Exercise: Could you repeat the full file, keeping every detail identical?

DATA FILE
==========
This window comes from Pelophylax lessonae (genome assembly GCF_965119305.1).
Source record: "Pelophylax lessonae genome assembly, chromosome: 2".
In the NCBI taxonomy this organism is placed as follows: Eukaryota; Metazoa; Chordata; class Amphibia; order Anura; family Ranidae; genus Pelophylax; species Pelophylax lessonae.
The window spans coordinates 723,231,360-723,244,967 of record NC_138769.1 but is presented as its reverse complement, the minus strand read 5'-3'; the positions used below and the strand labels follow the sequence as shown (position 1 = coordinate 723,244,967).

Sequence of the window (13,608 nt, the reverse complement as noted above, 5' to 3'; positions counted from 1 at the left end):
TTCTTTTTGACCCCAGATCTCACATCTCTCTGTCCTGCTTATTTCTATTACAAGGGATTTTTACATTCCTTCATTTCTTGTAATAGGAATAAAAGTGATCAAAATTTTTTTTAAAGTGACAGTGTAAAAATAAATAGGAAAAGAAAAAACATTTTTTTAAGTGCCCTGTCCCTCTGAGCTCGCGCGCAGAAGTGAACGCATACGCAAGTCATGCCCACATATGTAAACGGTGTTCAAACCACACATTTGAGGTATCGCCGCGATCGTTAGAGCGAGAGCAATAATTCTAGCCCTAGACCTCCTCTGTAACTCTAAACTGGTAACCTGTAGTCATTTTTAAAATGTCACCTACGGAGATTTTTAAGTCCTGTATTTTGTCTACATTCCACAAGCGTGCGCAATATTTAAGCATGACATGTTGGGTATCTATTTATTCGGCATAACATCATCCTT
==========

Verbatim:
This window comes from Pelophylax lessonae (genome assembly GCF_965119305.1).
Source record: "Pelophylax lessonae genome assembly, chromosome: 2".
In the NCBI taxonomy this organism is placed as follows: Eukaryota; Metazoa; Chordata; class Amphibia; order Anura; family Ranidae; genus Pelophylax; species Pelophylax lessonae.
The window spans coordinates 723,231,360-723,244,967 of record NC_138769.1 but is presented as its reverse complement, the minus strand read 5'-3'; the positions used below and the strand labels follow the sequence as shown (position 1 = coordinate 723,244,967).

Sequence of the window (13,608 nt, the reverse complement as noted above, 5' to 3'; positions counted from 1 at the left end):
TTCTTTTTGACCCCAGATCTCACATCTCTCTGTCCTGCTTATTTCTATTACAAGGGATTTTTACATTCCTTCATTTCTTGTAATAGGAATAAAAGTGATCAAAATTTTTTTTAAAGTGACAGTGTAAAAATAAATAGGAAAAGAAAAAACATTTTTTTAAGTGCCCTGTCCCTCTGAGCTCGCGCGCAGAAGTGAACGCATACGCAAGTCATGCCCACATATGTAAACGGTGTTCAAACCACACATTTGAGGTATCGCCGCGATCGTTAGAGCGAGAGCAATAATTCTAGCCCTAGACCTCCTCTGTAACTCTAAACTGGTAACCTGTAGTCATTTTTAAAATGTCACCTACGGAGATTTTTAAGTCCTGTATTTTGTCTACATTCCACAAGCGTGCGCAATATTTAAGCATGACATGTTGGGTATCTATTTATTCGGCATAACATCATCCTT